Many people who have opioid use disorder receive buprenorphine to wean them off their dependence, but buprenorphine itself can become a drug of abuse. When it comes to buprenorphine withdrawal, you should know what kind of timeline to expect. Learn how the physical symptoms set in, how they lead to psychological symptoms, and how a good detox center can help you through the entire process.
Buprenorphine is an opioid, but unlike heroin, fentanyl, or oxycodone, it is a partial opioid agonist. This means that its activation of the opioid receptors in the brain and central nervous system is only minimal compared to full opioid receptors, like heroin, fentanyl, and oxycodone.
When a full opioid agonist attaches itself to a receptor, it triggers the receptor to its fullest possible amount, delivering overwhelming amounts of euphoria and analgesia in the shortest possible time. This is the mechanism by which full opioid agonists can be so powerfully effective and addictive.
For a partial opioid agonist like buprenorphine, the mechanism is not quite the same. The opioid receptors are only minimally activated, so everything is reduced. The euphoria is not as pronounced as that from heroin, for example; pain relief is not as strong, and the time of onset is notably longer and slower. This is by design. Buprenorphine being a partial opioid agonist reduces the chances of it being abused in the same way full opioid agonists are, according to the Substance Abuse and Mental Health Services Administration.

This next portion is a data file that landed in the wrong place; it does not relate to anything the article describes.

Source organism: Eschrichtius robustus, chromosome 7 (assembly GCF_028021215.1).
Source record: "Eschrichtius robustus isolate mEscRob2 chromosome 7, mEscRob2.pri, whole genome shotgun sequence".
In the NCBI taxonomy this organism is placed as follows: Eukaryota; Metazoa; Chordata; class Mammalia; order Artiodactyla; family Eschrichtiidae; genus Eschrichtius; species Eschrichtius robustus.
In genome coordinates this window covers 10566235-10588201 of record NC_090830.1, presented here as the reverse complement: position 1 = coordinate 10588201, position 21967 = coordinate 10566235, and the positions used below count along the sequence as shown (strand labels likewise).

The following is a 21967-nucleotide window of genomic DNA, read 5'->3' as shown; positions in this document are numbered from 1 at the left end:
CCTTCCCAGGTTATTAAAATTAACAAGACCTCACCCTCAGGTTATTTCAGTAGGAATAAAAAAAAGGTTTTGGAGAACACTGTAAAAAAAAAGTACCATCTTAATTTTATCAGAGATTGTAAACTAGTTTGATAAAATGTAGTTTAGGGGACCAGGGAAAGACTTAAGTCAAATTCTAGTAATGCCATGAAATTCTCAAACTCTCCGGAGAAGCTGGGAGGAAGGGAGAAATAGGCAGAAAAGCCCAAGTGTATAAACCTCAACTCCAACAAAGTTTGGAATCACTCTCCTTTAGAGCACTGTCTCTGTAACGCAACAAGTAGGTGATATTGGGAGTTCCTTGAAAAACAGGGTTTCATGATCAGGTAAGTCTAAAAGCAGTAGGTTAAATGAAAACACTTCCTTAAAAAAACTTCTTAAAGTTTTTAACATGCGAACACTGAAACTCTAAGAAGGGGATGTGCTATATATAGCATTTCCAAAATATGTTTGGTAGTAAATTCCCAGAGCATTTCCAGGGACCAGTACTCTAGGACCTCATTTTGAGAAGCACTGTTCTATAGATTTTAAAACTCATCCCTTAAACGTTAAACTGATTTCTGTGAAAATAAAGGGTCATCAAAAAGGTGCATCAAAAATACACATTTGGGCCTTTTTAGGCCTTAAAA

This is also is why it is used as a treatment for opioid addiction. It allows a patient to move to a less addictive opioid, still satisfying the craving for opioids without continuing with the more powerful alternatives. This is a factor when a person who is on buprenorphine goes without it. The physical and psychological withdrawal symptoms are not as pronounced as they are with full opioid agonists, and the craving for buprenorphine might be easier to control.
Buprenorphine is sometimes said in the same breath as the name Subutex, a brand name for generic buprenorphine. Regardless of the name, the administration of the drug is the same: tablets placed under the tongue (sublingual), which are allowed to dissolve.
Another name often used with buprenorphine is Suboxone, which is the brand name for the combination of buprenorphine and naloxone, an opioid antagonist. While a partial opioid agonist only partially activates opioid receptors, opioid antagonists block the receptors by preventing other opioids from binding to them via “competitive binding,” in the words of Pharmacy Times.
Naloxone is widely used as an overdose reversal drug, and it is bundled with buprenorphine to prevent its misuse. If the tablets are crushed and snorted or injected, the naloxone blocks the opioid molecules from activating the target receptors.
However, when buprenorphine is taken by itself, it still has its own abuse potential. The medication has its own black market, either for its recreational use or for patients who are still struggling with their opioid addiction. People have fatally overdosed by misusing their buprenorphine (dissolving the film strips in water and injecting the solution into their veins, bypassing the digestive system and sending the opioid directly into the bloodstream).
This has made buprenorphine the “addiction treatment with a dark side,” in the words of The New York Times because many people who misuse it believe it is a safer drug of abuse than the full opioid agonists they were receiving treatment for. When taken properly, buprenorphine is certainly safer than heroin or oxycodone, but when misused and abused, it can be no less deadly and addictive.
As an opioid, buprenorphine has withdrawal symptoms not entirely unlike those of heroin and other full opioid agonists; however, the symptoms tend to be much milder. There are the usual headaches, nausea, disruptions to sleeping patterns, mood swings, periods of depression and anxiety, and flu-like symptoms.